A couple of weeks shy of my 31st birthday I discovered that I have a rare brain condition. It’s not terminal, so don’t worry, and it doesn’t cause any obvious obstacles in my life. It wasn’t diagnosed with an MRI machine but through the act of self-discovery. It has changed the way that I think and see the world around me.
It all started with the simple practice of meditation. By now you’ve probably heard of all the benefits, how it can reduce stress, anxiety, and fear, to how the simple act of meditation can improve concentration and attention. Everywhere you turn new studies are showing how this ancient art of letting your mind relax possess outcomes that are good for you.
Perhaps you’ve even sat down at the end of a yoga class, or in front of a YouTube video and attempted to sit calmly and listen. There is no right way to do it. A little meditation is better than no meditation. Just relax and be one with your breath.
Variations on how to pay attention to your breath and scan your body are plenty, and many people will teach different methods on how to meditate, but from my years of practicing and learning, I’ve pinpointed two different kinds of practice.
The first way that I was introduced to meditation focuses heavily on watching your breath. Just sitting and inhaling and exhaling. Whether you concentrate on your nostrils or the little dent above your mouth, it doesn’t matter. The goal is to watch how you breathe. Feel the air move in and out. Pay attention to how your lungs begin to fill with air and where that oxygen goes. Be observant of how you breathe, until your mind inevitably wanders, and then your goal is to catch it midway through its ramble and bring the attention back to your breath.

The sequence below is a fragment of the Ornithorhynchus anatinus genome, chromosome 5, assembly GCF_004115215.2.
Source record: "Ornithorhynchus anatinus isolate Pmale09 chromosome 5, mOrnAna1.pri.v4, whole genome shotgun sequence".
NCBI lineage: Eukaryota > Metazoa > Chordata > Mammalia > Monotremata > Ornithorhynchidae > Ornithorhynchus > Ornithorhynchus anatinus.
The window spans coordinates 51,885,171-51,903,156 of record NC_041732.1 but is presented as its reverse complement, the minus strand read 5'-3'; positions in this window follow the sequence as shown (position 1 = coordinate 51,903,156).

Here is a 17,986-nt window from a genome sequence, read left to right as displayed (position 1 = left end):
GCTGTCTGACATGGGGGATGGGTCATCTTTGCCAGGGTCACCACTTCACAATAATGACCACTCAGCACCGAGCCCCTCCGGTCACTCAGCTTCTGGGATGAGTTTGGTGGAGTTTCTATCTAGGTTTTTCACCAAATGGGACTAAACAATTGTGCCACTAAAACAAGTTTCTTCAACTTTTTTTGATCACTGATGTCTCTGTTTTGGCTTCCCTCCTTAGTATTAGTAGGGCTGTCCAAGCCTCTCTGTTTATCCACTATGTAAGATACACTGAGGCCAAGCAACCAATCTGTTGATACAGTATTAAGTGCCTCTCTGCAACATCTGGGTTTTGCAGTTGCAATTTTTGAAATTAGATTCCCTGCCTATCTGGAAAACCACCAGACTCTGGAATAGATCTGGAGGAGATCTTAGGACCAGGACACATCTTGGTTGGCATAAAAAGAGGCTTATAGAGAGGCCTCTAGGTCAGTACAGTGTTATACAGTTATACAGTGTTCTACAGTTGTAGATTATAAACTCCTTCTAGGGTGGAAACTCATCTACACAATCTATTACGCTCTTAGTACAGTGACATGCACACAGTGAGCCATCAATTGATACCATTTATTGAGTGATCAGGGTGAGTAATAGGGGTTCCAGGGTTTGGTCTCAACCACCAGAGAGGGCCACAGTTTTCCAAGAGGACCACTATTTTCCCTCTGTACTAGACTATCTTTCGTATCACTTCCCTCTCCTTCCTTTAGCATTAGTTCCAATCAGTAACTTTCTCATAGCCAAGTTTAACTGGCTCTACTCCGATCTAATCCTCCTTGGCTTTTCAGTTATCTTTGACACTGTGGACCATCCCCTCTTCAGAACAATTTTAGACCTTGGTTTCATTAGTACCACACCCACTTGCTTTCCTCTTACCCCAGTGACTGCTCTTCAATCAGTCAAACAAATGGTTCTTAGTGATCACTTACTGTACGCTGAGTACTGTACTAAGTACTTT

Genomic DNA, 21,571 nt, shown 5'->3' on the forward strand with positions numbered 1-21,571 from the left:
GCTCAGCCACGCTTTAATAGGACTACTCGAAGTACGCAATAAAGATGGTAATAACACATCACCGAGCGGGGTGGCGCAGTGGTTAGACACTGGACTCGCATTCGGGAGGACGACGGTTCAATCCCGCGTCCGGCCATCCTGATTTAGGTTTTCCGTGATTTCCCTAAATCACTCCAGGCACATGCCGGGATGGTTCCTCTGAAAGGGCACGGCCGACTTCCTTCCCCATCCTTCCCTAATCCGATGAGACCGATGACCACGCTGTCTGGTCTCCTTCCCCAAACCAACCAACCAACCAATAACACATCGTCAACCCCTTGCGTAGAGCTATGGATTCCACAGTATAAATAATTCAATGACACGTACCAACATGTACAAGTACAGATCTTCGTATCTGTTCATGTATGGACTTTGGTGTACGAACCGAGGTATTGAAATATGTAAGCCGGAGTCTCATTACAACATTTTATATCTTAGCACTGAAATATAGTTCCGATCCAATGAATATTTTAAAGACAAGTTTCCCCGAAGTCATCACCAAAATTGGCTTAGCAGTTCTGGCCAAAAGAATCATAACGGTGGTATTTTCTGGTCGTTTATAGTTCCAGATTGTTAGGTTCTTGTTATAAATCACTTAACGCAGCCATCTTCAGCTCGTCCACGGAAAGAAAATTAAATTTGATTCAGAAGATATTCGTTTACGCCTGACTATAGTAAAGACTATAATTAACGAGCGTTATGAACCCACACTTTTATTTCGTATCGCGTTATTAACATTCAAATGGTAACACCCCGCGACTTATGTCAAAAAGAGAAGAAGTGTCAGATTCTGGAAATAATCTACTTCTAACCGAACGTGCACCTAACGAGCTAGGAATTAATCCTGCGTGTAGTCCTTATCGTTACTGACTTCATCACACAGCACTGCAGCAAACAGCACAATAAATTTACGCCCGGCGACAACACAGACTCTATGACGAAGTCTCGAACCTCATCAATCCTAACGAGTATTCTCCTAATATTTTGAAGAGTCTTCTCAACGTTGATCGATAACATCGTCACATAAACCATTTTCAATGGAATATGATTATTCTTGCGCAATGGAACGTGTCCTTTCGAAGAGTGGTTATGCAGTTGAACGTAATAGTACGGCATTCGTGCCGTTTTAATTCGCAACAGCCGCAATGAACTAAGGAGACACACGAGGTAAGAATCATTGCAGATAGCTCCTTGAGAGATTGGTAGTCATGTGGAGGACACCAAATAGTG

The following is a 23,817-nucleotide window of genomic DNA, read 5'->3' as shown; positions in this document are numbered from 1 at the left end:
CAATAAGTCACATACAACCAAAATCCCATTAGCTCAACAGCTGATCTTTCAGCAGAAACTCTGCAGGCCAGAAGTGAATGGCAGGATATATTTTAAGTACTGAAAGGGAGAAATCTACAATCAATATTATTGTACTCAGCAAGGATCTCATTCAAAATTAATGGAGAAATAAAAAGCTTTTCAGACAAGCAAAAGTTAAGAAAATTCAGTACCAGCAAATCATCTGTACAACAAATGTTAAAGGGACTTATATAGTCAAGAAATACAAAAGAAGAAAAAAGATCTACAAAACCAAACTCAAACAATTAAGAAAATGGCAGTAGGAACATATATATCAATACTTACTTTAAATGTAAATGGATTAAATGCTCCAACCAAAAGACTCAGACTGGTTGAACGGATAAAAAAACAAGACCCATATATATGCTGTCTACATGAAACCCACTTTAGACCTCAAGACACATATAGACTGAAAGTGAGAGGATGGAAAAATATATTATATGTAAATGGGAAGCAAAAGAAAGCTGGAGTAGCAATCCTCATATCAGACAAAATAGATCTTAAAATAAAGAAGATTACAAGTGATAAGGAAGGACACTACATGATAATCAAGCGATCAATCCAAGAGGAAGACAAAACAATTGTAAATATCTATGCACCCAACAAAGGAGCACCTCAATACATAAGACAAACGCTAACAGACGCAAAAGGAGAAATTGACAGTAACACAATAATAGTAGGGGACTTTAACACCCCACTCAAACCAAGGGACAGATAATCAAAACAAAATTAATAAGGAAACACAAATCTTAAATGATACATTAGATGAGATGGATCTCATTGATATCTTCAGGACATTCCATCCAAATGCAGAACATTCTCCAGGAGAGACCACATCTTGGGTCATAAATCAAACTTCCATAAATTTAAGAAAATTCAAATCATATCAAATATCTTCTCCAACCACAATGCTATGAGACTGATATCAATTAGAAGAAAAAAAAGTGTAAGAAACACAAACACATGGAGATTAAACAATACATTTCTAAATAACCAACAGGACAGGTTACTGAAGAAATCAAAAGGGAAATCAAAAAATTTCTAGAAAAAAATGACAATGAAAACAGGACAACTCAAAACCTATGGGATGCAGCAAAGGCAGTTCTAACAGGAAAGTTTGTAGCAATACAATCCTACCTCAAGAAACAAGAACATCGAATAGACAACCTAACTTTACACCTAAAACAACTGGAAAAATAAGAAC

The second type of meditation that you will likely encounter is the idea of visualizing different scenarios, this not only calms your mind but also allows you to draw upon previous experiences in your life to picture a story to go along with your meditation. For example:
Close your eyes gently and allow your body to relax. Take a long deep breath and slowly let it out.
Imagine you are standing in the middle of a dense green forest on a sunny day. Your bare feet are on the damp, moist, mossy ground. It’s like a bouncy house for your feet, plush and absorbing. The space around you is quiet, except for a lite breeze moving the tree leaves.
You are walking calmly through the forest.
You pause, and in the distance, is a soft rippling noise of water. As you move towards the sound, you come to a beautiful river. The water is smooth and clear.
You sit down at the edge of the river and put your feet in. The water is refreshing and cool against your skin. You sit and breath. Taking long rich inhales and exhales. You watch as a leaf floats down the river, slowly coming into your focus from upriver and then out as it drifts further away from you. This is what your thoughts are like. Take any thought that pops up, whether it be your to-do list or a fight you had last week with a friend, and place it on this imaginary leaf, allow it to be in front of you and then get carried down the river, and out of your mind.
I spend a lot of time listening to these guided meditations. They are mellow and calming, and I enjoy a guided walk through a relaxing scenario. And occasionally, I’ll find one that’s good, and I send it over to a friend of mine that I’m trying to get more into the practice of meditating.
A couple of back and forth discussions on what these visualizations do for us, and I started to notice a significant discrepancy between how the two of us experience them.